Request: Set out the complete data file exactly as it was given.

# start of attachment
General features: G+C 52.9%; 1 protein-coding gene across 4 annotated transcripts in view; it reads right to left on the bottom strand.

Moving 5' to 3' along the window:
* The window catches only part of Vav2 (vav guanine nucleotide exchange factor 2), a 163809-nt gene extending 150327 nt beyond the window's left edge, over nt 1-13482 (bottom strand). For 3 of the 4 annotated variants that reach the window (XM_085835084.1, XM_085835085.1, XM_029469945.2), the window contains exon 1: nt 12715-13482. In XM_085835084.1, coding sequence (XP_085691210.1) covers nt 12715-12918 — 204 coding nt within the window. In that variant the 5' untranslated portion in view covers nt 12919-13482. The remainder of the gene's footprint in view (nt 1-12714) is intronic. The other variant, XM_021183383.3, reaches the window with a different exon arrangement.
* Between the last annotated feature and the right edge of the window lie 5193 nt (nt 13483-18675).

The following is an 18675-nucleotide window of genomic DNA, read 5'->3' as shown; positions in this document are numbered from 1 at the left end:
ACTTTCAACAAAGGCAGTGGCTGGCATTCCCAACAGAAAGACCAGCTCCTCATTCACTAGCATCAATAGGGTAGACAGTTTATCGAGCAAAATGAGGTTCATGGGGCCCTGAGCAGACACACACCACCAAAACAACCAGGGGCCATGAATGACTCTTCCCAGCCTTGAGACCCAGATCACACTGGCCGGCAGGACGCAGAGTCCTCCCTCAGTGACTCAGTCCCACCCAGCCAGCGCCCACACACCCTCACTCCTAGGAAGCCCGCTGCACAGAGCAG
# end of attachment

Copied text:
General features: G+C 52.9%; 1 protein-coding gene across 4 annotated transcripts in view; it reads right to left on the bottom strand.

Moving 5' to 3' along the window:
* The window catches only part of Vav2 (vav guanine nucleotide exchange factor 2), a 163809-nt gene extending 150327 nt beyond the window's left edge, over nt 1-13482 (bottom strand). For 3 of the 4 annotated variants that reach the window (XM_085835084.1, XM_085835085.1, XM_029469945.2), the window contains exon 1: nt 12715-13482. In XM_085835084.1, coding sequence (XP_085691210.1) covers nt 12715-12918 — 204 coding nt within the window. In that variant the 5' untranslated portion in view covers nt 12919-13482. The remainder of the gene's footprint in view (nt 1-12714) is intronic. The other variant, XM_021183383.3, reaches the window with a different exon arrangement.
* Between the last annotated feature and the right edge of the window lie 5193 nt (nt 13483-18675).

The following is an 18675-nucleotide window of genomic DNA, read 5'->3' as shown; positions in this document are numbered from 1 at the left end:
ACTTTCAACAAAGGCAGTGGCTGGCATTCCCAACAGAAAGACCAGCTCCTCATTCACTAGCATCAATAGGGTAGACAGTTTATCGAGCAAAATGAGGTTCATGGGGCCCTGAGCAGACACACACCACCAAAACAACCAGGGGCCATGAATGACTCTTCCCAGCCTTGAGACCCAGATCACACTGGCCGGCAGGACGCAGAGTCCTCCCTCAGTGACTCAGTCCCACCCAGCCAGCGCCCACACACCCTCACTCCTAGGAAGCCCGCTGCACAGAGCAG